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Distance Education Who are distance learners? Older Responsibilities: full-time, homemakers, dependent Female Education majors Convenience of online classes Who are “successful” distance learners? Eager learners High expectations Minimal computer skills Self-directed students

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Who are distance learners l.jpg
Who are distance learners?

  • Older

  • Responsibilities: full-time, homemakers, dependent

  • Female

  • Education majors

  • Convenience of online classes


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Who are “successful” distance learners?

  • Eager learners

  • High expectations

  • Minimal computer skills

  • Self-directed students

    • Proactively seek out information

    • Master it

    • They find a way to succeed despite poor study conditions, confusing teachers, or abstruse textbooks.

  • Instructor is more a guide and facilitator


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Student conflicts

High expectations of students, but:

  • Low grades

  • Confusion related to conducting research online

  • Student’s lack of organizational skills

  • Team conflicts

  • Misunderstood emails or discussion postings

  • Impatience if feedback isn’t immediate


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Heading off student conflicts

  • Discuss netiquette

  • Offer rules for appropriate online communication

  • Explain that online communication is often misunderstood

  • Encourage discussion about online issues

  • Encourage students to do research about online communication

  • Respond calmly if students do over-react


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Other issues

  • Plagiarism

  • Test security


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Plagiarism

  • 1999 survey of 21,000 students on 21 camuses

  • 1/3 admitted to cheating on an exam

  • 1/2 admitted to cheating on an assignment

  • Students said they are more likely to cheat in classes where the instructor ignores cheating.

  • 2001 survey of CAI students

  • 41% said they plagiarized from online sources without citation


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Curbing plagiarism

Communicate the following concepts to students:

  • Honesty

  • Responsiveness

  • Relevance

  • Respect

  • Openness

  • Empowerment


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Curbing plagiarism

  • The Plagiarism Resource Center at UVA: http://plagiarism.phys.virginia.edu/ (offers free software for detecting plagiarism)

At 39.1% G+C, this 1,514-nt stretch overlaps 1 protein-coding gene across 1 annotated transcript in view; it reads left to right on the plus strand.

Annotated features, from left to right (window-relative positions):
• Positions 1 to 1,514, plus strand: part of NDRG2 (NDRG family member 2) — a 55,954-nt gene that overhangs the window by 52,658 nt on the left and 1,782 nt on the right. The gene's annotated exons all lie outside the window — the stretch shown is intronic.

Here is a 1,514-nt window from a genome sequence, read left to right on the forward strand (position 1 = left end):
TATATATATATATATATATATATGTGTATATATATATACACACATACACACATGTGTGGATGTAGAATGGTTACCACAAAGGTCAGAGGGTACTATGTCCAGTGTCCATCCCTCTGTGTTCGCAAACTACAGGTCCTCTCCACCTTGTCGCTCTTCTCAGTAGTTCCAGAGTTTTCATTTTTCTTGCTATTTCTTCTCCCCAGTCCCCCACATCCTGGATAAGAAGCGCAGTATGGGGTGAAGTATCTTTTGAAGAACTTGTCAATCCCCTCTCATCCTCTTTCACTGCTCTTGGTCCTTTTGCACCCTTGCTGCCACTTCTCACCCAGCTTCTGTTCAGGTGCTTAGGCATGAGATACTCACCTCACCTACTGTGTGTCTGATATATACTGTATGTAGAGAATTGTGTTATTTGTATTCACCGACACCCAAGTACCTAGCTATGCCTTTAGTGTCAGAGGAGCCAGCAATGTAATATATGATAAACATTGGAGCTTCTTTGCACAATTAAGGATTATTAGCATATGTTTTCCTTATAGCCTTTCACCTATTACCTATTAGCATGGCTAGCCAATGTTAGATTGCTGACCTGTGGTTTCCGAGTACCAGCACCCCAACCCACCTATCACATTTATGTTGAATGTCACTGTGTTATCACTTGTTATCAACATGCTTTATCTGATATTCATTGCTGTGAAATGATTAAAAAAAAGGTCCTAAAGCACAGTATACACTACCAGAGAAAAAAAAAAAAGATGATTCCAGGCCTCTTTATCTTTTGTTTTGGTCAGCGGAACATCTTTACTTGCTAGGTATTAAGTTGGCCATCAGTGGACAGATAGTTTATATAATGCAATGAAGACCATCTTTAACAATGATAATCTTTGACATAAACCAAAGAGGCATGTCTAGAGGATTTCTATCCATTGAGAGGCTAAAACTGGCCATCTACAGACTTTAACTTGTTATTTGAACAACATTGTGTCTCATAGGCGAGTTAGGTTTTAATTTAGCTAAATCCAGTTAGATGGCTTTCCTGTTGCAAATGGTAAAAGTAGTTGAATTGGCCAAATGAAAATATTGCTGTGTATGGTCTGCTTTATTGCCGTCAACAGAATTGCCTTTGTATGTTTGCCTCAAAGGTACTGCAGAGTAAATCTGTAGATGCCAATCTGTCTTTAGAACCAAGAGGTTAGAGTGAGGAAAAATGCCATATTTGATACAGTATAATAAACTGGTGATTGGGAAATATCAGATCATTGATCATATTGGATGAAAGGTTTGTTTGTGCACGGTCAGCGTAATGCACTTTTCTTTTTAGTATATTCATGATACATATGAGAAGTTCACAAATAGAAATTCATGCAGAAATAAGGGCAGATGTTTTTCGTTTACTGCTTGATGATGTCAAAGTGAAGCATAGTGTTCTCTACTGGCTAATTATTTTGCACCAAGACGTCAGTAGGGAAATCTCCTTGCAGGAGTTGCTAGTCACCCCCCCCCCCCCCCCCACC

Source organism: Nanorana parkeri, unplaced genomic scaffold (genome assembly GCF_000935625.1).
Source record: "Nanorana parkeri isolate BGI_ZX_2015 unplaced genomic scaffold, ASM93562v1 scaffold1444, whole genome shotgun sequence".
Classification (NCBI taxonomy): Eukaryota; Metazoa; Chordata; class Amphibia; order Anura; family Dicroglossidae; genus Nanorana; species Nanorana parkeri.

Commercial sites

  • TurnItIn: http://www.turnitin.com

  • iThenticate: http://www.ithenticate.com


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Curbing plagiarism

Customize assignments

  • Randomize tests

  • Limit test function

  • Time tests

  • Personal input

  • New tests

  • Group tests

  • Oral tests

  • Upgraded self-tests

  • Varied test types

  • Unusual paper topics

  • Recipe assignments

  • Assignments in stages

  • Post-assignment discussion

  • Research instruction

  • Familiarity with student writing


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Virtual Classroom Techniques

  • Text lectures

  • Audio lectures

  • Video lectures

  • Discussions

  • Chats

  • Guest experts

  • Real-time data assignments

  • Virtual field trips

  • Problem-based learning/case studies

  • Online labs

  • Games

  • Cooperative assignments


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Text lectures

Lectures primarily in written form: website, wordprocessed notes, PowerPoint presentations, etc.

Tips to improve online lectures:

  • Start small

  • Keep it sort.

  • Make it personal.

  • Write in a conversational style

  • Draw connections to everyday thing.


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Audio lectures

Lectures in audio format.

Primarily as suppliment to illustrations, charts, diagrams, etc.

Done using audio streaming technology:

  • RealMedia

  • QuickTime

  • Window Media


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Video lectures

Many are talking heads: NOT good!

Better approaches:

  • Conversation between you and a colleague

  • Interview experts